Prognostic significance of cerebrospinal fluid cyclic adenosine monophosphate in neonatal asphyxia

Massroor Pourcyrous, Henrietta S. Bada, Wenjian Yang, Helena Parfenova, Seok P. Wong, Sheldon B. Korones, Charles W. Leffler

Research output: Contribution to journalArticlepeer-review

10 Scopus citations


Objective: In piglets prolonged asphyxia resulted in decreased cerebrospinal fluid (CSF) 3,5'-cyclic adenosine monophosphate (cAMP) during recovery; this was associated with reduced pial arteriolar responses to stimuli that use cAMP as a second messenger. We hypothesized that asphyxia in human neonates results in decreased CSF cAMP and that low CSF cAMP is associated with abnormal outcome. Design: We studied 27 infants with evidence of hypoxic-ischemic insult; 19 were term (group 1) and 8 were preterm (group 2). The normal values of CSF cAMP were determined from 75 infants with no asphyxia; 44 were term (group 3) and 31 were preterm (group 4). CSF cAMP was measured by using radioimmunoassay procedures. Results: CSF cAMP levels in infants with asphyxia (groups 1 and 2) were 12 ± 9.5 and 7.9 ± 7.1 pmol/mL, respectively, significantly lower than those of groups 3 and 4 (control infants), that is, 21.1 ± 8.7 and 27.1 ± 9.2 pmol/mL, respectively (P < .0001). Among infants with asphyxia, 3 died and 10 had abnormal neurologic outcome. Univariate analysis showed that abnormal outcomes were significantly related to CSF cAMP levels, phenobarbital use, and multi-organ failure. However, only CSF cAMP was retained in the model by stepwise logistic regression. CSF cAMP of 10.0 pmol/mL discriminated between those with normal and those with abnormal neurologic outcome. Low CSF cAMP concentration was associated with abnormal long-term outcome, estimated odds ratio of 12.4 (95% CI, 2.1-109.3; P < .006), and sensitivity, specificity, and positive and negative predictive values of 85%, 69%, 73%, and 80%, respectively. Conclusion: CSF cAMP concentrations were decreased in infants with asphyxia. Low CSF cAMP levels were associated with poor neurologic outcome.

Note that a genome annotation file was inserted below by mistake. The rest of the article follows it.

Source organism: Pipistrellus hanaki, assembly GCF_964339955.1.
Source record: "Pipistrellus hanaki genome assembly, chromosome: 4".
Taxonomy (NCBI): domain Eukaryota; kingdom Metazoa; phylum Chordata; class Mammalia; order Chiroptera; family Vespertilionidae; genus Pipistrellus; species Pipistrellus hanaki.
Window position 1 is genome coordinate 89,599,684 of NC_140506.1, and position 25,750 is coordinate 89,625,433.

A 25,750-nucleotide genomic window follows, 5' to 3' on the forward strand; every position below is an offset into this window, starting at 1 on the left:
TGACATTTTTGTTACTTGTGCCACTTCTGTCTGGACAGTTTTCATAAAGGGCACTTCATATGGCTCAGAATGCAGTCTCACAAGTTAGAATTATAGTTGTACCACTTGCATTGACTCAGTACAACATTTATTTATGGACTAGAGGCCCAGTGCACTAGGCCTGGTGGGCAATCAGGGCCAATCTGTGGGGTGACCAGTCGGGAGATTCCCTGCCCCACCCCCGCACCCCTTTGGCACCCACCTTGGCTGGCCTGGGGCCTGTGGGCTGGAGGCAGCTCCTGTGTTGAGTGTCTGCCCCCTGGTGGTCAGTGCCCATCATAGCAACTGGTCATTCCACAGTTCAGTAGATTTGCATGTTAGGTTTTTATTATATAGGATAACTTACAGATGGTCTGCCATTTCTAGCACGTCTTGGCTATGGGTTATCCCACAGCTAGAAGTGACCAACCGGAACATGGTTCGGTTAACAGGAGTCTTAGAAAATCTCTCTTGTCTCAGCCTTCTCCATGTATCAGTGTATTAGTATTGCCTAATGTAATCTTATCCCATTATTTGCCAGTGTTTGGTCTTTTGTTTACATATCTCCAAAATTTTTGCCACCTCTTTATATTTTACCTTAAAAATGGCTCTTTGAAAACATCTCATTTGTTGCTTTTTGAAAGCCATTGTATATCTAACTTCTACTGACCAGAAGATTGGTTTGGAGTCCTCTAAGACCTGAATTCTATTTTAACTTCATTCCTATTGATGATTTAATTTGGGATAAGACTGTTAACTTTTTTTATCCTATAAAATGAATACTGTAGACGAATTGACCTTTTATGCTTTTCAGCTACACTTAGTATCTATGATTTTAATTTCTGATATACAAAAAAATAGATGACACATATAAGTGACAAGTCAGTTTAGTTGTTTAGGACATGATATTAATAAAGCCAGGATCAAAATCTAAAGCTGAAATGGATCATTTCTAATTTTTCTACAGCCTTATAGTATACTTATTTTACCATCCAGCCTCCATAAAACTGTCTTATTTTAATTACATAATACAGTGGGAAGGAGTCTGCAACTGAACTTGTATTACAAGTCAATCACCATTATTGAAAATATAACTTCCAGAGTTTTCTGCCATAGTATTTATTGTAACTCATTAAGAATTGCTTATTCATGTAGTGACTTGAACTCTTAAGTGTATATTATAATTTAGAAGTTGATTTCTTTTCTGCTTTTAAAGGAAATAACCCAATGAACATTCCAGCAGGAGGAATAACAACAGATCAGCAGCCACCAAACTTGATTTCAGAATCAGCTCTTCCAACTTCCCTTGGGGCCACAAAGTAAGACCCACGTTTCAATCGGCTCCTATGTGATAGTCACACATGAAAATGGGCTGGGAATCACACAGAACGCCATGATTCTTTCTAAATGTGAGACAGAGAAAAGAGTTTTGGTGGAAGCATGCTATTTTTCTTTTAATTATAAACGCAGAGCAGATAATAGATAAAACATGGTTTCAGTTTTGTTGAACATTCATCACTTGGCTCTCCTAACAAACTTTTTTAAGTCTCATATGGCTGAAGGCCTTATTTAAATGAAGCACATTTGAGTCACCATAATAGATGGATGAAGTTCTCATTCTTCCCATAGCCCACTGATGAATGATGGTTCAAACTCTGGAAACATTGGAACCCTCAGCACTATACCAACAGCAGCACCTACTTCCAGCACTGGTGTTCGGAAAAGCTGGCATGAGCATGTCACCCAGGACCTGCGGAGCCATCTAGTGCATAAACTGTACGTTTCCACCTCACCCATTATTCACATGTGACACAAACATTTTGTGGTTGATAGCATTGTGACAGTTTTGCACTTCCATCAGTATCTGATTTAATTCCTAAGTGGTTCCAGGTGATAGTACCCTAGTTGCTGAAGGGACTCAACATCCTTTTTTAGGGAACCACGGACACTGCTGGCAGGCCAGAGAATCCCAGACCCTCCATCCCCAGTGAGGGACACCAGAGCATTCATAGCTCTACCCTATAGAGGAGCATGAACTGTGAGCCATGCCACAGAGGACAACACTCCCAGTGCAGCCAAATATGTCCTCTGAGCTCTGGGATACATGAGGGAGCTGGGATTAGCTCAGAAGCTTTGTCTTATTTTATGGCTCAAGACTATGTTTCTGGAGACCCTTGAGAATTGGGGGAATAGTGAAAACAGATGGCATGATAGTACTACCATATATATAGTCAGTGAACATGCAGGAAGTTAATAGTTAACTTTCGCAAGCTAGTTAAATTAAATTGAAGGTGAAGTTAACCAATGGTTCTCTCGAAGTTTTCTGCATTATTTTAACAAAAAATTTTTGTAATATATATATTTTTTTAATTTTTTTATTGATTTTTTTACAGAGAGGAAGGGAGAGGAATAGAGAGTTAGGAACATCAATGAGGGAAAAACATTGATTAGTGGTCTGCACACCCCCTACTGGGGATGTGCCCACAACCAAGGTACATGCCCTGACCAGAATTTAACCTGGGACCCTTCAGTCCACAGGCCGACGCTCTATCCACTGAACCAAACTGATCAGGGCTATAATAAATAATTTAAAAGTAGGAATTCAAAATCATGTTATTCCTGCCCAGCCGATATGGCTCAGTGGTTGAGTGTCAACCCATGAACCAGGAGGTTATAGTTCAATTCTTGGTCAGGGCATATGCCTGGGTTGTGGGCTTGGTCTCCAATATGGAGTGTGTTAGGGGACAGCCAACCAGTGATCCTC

Original languageEnglish
Pages (from-to)90-96
Number of pages7
JournalJournal of Pediatrics
Issue number1
StatePublished - 1999

Bibliographical note

Funding Information:
Supported in part by grants-in-aid from the American Heart Association-Tennessee Affiliate, the National Institutes of Health, the Obstetrics and Gynecology Special Education Fund, the Le Bonheur Children’s Medical Center Small Grants, and a fund from UT Medical Group research grants program.

Copyright 2017 Elsevier B.V., All rights reserved.

ASJC Scopus subject areas

  • Pediatrics, Perinatology, and Child Health


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